Authors: G.M. Dyrek
“Kiss her cheek, will you!” the old man bellowed, taking the shoulders of the young monk in an iron grip and pointing him to the young girl cowering in the shadows. He heaved himself upright and sneered, “She'll purr for you like a kitten.”
Volmar ignored the old man's blather and the girl's obvious humiliation. Calmly he removed the old man's worn, muddied boots, appalled at the condition of the man's feet. They were worse than anything the young monk had ever seen in his past seven years at the Infirmary. With care, Volmar continued removing the man's patched cloak and dirty outer garments before tucking him under the blanket with only his stained and frayed tunic on. The old man struggled, jerking and twitching his jaws, which were speckled with stubbly grey hairs and dried food. Pulling free, he yanked a fistful of Volmar's dark black hair and brought the boy's ear close to his swollen lips. “There's a smell to souls,” he muttered, his breath a rancid whisper, “and yours is putrid.”
“All souls are marred by sin, my good man,” Volmar answered, unclenching the man's fist and reaching for a clean rag. “After all, who can say, âI have kept my heart pure; I am clean and without sin?'”
Volmar quoted the Scripture passage automatically. Years of rote memorization occasionally had their value. Gently he wiped the whitish frothy drool from the corners of the old man's mouth as he searched the great hall for Brother Paulus. Their eyes met instinctively, as the older monk clipped the final round of linen bandage he was applying to a drunken man's bloodied cheek. Volmar gestured silently for Paulus to come. Volmar and Brother Paulus shared many hand signals. Volmar gave to Paulus the signal that implied immediacy. The young monk knew gratefully that nothing on this side of Heaven's ivory floor was as fair as Brother Paulus' Infirmary. Rich or poor, it did not matter; one's medical needs took precedence over one's station in life.
The girl, no more than twelve summers old, was still blushing from her grandfather's embarrassing outburst. “I'm so sorry about that,” she murmured apologetically, “If it is any consolation, sir, Grandda told me my soul was not only putrid but will burn forever in Hell.”
Volmar tried to smile to reassure her but couldn't find a smile inside him. The young girl looked woefully underfed and just as fragile as her grandfather. He could see reason struggling with emotion in her young face. Her eyes were an intelligent, yet turbulent, greenish-blue in color, and reminded him of the dark dampness of the earth. And yet her hair, as if to contradict such dankness, was the color of a candle's glowing ring, cascading around her heart-shaped face. She looked comely except for the crimson scar running like the morning's horizon across her pointed chin. Volmar spoke softly to her. “The old man is talking out of his mind. I'm sure he didn't mean it.” He wondered what else the old man had told her and how she had coped, for surely her daily life had been intricately woven into this man's abusive nonsense.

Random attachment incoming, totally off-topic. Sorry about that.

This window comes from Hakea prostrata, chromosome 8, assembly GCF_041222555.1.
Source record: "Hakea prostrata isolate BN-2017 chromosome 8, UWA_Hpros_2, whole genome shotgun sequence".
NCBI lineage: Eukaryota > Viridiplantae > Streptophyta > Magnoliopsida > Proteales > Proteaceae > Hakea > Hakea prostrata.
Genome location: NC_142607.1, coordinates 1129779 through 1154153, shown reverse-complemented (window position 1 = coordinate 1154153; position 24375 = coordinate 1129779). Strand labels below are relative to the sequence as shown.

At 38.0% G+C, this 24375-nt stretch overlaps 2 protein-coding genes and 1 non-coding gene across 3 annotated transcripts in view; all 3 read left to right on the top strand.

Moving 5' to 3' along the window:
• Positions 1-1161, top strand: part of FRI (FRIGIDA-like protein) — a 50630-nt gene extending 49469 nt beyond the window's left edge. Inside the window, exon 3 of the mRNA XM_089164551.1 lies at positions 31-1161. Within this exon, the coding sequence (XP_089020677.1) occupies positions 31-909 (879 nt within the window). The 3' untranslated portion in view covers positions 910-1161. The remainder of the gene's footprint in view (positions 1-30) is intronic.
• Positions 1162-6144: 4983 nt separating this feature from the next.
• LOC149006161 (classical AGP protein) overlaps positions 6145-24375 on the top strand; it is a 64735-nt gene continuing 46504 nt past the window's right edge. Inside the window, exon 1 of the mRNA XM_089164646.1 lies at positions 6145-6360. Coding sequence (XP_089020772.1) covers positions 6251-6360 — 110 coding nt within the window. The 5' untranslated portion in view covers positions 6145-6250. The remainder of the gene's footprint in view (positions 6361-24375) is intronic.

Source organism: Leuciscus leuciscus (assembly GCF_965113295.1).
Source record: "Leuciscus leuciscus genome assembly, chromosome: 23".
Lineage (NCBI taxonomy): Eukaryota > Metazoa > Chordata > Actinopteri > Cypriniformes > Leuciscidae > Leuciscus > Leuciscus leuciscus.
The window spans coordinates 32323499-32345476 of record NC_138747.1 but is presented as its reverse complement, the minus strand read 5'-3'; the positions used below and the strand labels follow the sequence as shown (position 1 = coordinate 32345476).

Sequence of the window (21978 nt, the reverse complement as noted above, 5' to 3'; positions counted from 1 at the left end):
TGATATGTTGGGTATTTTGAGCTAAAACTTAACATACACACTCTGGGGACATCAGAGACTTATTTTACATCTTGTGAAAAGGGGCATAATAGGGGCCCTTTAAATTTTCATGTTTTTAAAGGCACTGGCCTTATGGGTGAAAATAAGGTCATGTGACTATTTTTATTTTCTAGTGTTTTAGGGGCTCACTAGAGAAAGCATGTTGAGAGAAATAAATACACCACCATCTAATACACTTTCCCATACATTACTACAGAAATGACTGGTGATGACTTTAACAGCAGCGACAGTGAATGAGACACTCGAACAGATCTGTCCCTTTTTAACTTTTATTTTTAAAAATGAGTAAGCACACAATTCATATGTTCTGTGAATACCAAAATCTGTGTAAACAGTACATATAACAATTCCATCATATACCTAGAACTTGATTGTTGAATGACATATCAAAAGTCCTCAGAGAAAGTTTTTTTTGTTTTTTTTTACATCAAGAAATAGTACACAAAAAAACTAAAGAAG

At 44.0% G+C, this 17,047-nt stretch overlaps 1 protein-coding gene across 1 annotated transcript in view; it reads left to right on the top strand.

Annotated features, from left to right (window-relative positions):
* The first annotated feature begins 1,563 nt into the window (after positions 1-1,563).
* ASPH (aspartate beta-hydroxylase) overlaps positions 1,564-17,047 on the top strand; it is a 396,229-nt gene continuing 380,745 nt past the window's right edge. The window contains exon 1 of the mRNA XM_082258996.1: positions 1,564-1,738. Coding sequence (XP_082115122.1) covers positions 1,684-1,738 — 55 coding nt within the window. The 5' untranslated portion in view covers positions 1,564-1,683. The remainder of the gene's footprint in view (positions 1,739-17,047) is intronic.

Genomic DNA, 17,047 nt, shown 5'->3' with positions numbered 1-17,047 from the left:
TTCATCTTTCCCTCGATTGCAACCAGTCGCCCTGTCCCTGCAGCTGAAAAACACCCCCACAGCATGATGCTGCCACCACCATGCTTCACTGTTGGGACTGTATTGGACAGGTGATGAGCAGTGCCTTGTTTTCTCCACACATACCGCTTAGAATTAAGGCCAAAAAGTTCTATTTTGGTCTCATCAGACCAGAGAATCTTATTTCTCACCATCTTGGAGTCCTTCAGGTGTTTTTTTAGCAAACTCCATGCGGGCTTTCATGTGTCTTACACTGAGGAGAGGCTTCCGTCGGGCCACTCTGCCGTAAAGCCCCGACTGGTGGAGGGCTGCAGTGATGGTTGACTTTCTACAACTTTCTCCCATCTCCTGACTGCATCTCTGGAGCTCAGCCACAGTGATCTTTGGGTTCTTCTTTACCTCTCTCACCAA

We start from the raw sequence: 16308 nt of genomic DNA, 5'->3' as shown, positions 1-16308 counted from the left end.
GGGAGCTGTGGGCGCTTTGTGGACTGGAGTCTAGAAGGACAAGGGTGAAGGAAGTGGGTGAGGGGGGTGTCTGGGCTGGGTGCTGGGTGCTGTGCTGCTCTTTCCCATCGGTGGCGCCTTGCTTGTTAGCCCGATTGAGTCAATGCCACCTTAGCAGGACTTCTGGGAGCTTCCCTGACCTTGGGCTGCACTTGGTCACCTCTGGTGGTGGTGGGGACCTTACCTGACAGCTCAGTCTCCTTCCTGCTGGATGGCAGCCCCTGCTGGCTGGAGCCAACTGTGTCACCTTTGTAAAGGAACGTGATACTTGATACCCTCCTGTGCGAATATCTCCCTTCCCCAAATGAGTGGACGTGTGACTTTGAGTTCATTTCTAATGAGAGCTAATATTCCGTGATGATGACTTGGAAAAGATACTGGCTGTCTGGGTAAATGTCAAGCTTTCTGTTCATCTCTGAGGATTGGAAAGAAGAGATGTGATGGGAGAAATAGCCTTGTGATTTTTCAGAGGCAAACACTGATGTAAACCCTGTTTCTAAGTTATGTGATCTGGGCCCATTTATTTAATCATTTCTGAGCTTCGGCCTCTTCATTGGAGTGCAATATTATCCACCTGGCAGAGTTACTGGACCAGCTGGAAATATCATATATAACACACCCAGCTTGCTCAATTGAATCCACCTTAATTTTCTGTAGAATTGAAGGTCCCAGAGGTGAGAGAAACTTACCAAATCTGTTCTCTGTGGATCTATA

Volmar's kind words broke the girl's composure. Her full lips started to tremble. Then, as if permission had finally been granted, the tears and words came streaming out. “I-I think that there's a fierce and bitter demon in Grandda. He curses in languages I do not know and has been spitting up all this white foam. I didn't know where else to bring him. He didn't want to come here. Maybe he has a fear of holy objects and knows he would not be welcomed.”
Volmar struggled with how to respond to her fears and lamely muttered, “You were right to bring him to us, child. Perhaps he is under the spell of demon possession. He is also very sick and needs our help.”
“Tell me this, kind sir. There are plenty of evil people in this world, why would demons want to possess my Grandda's soul? He's the gentlest of all men.” She curled her hands into small fists.
Volmar knew that feeling well, how little youthful strength could help. “Old age wakens many demons,” he added in sympathy, wishing he could command the diabolical legions of Hell to take back its wayward, unwelcome guest. His fingers tightened around his quill, longing to wield it as a sword and defeat all suffering in one fell swoop. Instead, he turned to making notes, first concerning possession of the old man's knife, and then recording his observations of the old man's condition. His effectiveness, he reminded himself, meant he needed to record what had happened, rather than be drawn into that bottomless pit of despair. Paulus insisted that Volmar keep records not only of his successes but his failures as well. It was Volmar's job to record the date, the patient's name, any observable symptoms, the treatment given, and the results that followed. To this purpose he devoted his attentions.